I am a native in this world And think in it as a native thinks

Friday, August 11, 2017

Regarding the earworm

Why is it usually the worst songs, the songs you really hate, that get stuck in an endless loop in your brain?

This all started with Glen Campbell. When I read about his death this week, I thought about songs of his that I'd liked -- this is a clip of my favorite, Gentle on My Mind, with a smokin' guitar solo that demonstrates why, before the corny TV show and string of soft-rock hits, he'd been a well-known session guitarist, and had briefly replaced Brian Wilson in the Beach Boys.



But this isn't the song that got stuck in my brain. Thinking of Glen Campbell made me think of Jimmy Webb, the man who wrote many of his hits: Wichita Lineman, By the Time I Get to Phoenix, Galveston.

And who also wrote what I personally believe (and I am not alone) is the worst song ever written -- MacArthur Park. So, of course, that's the song that's been on endless replay ever since I made the mistake of remembering its existence.

Unfortunately, I'm all too familiar with it. My mother, although an admirable woman in many ways, had a fatal weakness for both Irish actors and variety show-type crooners and Richard Harris was both. He recorded many excruciating songs, all of which my mom repeatedly inflicted on the family throughout the late Sixties -- early Seventies, but for sheer awfulness I contend nothing in recording history comes close to MacArthur Park (and I once owned an album called Hugo Montenegro's Dawn of Dylan that made people run screaming from the room.)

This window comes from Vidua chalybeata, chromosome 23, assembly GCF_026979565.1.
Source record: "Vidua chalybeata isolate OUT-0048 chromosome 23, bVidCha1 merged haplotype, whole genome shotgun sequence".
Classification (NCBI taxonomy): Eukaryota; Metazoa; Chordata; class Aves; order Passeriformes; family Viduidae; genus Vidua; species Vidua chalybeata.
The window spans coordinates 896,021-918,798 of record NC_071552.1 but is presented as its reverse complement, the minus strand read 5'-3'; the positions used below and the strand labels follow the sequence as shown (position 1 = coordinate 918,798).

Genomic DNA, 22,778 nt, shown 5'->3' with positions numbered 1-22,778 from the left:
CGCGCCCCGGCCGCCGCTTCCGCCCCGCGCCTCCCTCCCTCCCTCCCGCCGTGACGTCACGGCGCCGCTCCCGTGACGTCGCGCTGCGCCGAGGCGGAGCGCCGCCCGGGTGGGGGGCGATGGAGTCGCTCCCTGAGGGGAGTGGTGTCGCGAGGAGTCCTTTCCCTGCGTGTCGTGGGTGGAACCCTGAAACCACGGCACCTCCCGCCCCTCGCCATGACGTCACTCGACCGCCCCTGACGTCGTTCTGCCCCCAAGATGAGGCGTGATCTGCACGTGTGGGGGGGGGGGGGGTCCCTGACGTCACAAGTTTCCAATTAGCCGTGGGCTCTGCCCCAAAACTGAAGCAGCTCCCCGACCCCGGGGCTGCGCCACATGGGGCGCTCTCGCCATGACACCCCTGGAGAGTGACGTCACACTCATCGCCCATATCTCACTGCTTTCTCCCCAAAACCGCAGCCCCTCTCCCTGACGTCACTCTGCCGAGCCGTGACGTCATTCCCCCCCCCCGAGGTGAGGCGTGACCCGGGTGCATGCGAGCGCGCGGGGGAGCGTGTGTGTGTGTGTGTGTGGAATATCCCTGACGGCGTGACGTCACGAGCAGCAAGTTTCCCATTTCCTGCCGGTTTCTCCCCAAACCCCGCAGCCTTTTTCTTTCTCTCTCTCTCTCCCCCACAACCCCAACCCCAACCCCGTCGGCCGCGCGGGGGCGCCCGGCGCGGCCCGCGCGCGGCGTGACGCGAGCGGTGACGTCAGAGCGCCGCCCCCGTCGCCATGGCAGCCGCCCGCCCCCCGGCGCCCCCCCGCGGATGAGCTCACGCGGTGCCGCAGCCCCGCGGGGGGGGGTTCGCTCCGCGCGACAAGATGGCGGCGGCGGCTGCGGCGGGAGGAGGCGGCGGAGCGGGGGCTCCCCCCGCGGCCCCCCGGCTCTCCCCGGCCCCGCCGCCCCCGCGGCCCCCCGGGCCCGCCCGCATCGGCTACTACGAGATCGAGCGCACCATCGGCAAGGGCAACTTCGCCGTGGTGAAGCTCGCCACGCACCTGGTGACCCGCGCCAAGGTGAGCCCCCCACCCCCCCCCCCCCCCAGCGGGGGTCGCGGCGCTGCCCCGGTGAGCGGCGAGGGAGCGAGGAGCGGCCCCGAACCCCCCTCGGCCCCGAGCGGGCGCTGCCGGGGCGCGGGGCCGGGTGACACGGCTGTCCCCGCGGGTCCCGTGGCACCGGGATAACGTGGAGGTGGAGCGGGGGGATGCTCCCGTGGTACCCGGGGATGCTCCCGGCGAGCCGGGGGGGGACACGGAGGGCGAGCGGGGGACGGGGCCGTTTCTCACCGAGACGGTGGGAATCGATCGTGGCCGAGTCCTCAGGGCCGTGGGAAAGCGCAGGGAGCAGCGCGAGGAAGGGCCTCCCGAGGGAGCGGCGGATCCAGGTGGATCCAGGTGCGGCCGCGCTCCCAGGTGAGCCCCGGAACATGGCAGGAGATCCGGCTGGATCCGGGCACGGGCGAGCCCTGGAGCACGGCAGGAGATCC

Everyone remembers the cake out in the rain, and how he'll never have the recipe again, oh noooooo...but that's not even the worst lyric. There's this, for one:

I will drink the wine while it is warm
And never let you catch me looking at the sun

Huh? This is the lyric I've been especially stuck on, because I've been reading so much about eclipses and eye protection, but I still don't understand why he wants warm wine, or is trying to sneak peeks of the sun when his lover isn't looking.

But nothing tops this:

As we followed in the dance
Between the parted pages and were pressed
In love's hot, fevered iron
Like a striped pair of pants

You might be tempted to search it out and give it a listen to see if it could possibly be that bad, but I'm begging you: It is. Don't go there.

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